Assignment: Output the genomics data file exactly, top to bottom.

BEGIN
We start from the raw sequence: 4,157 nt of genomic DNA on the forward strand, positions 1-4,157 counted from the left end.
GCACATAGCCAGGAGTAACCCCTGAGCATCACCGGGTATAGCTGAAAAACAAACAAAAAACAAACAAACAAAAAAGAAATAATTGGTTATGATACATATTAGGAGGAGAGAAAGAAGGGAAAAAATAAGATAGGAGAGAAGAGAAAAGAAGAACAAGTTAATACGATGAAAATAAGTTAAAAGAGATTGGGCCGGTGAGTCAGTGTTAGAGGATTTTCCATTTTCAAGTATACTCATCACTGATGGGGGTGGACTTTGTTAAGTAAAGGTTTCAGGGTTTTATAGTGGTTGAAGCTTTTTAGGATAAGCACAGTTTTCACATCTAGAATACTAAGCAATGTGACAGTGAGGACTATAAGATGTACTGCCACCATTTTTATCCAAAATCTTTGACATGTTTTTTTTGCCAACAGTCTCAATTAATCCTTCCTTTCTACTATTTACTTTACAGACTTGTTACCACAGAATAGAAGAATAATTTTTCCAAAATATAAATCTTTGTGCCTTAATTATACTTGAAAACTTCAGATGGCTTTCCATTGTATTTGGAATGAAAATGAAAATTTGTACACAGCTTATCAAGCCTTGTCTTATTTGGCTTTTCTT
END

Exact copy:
We start from the raw sequence: 4,157 nt of genomic DNA on the forward strand, positions 1-4,157 counted from the left end.
GCACATAGCCAGGAGTAACCCCTGAGCATCACCGGGTATAGCTGAAAAACAAACAAAAAACAAACAAACAAAAAAGAAATAATTGGTTATGATACATATTAGGAGGAGAGAAAGAAGGGAAAAAATAAGATAGGAGAGAAGAGAAAAGAAGAACAAGTTAATACGATGAAAATAAGTTAAAAGAGATTGGGCCGGTGAGTCAGTGTTAGAGGATTTTCCATTTTCAAGTATACTCATCACTGATGGGGGTGGACTTTGTTAAGTAAAGGTTTCAGGGTTTTATAGTGGTTGAAGCTTTTTAGGATAAGCACAGTTTTCACATCTAGAATACTAAGCAATGTGACAGTGAGGACTATAAGATGTACTGCCACCATTTTTATCCAAAATCTTTGACATGTTTTTTTTGCCAACAGTCTCAATTAATCCTTCCTTTCTACTATTTACTTTACAGACTTGTTACCACAGAATAGAAGAATAATTTTTCCAAAATATAAATCTTTGTGCCTTAATTATACTTGAAAACTTCAGATGGCTTTCCATTGTATTTGGAATGAAAATGAAAATTTGTACACAGCTTATCAAGCCTTGTCTTATTTGGCTTTTCTT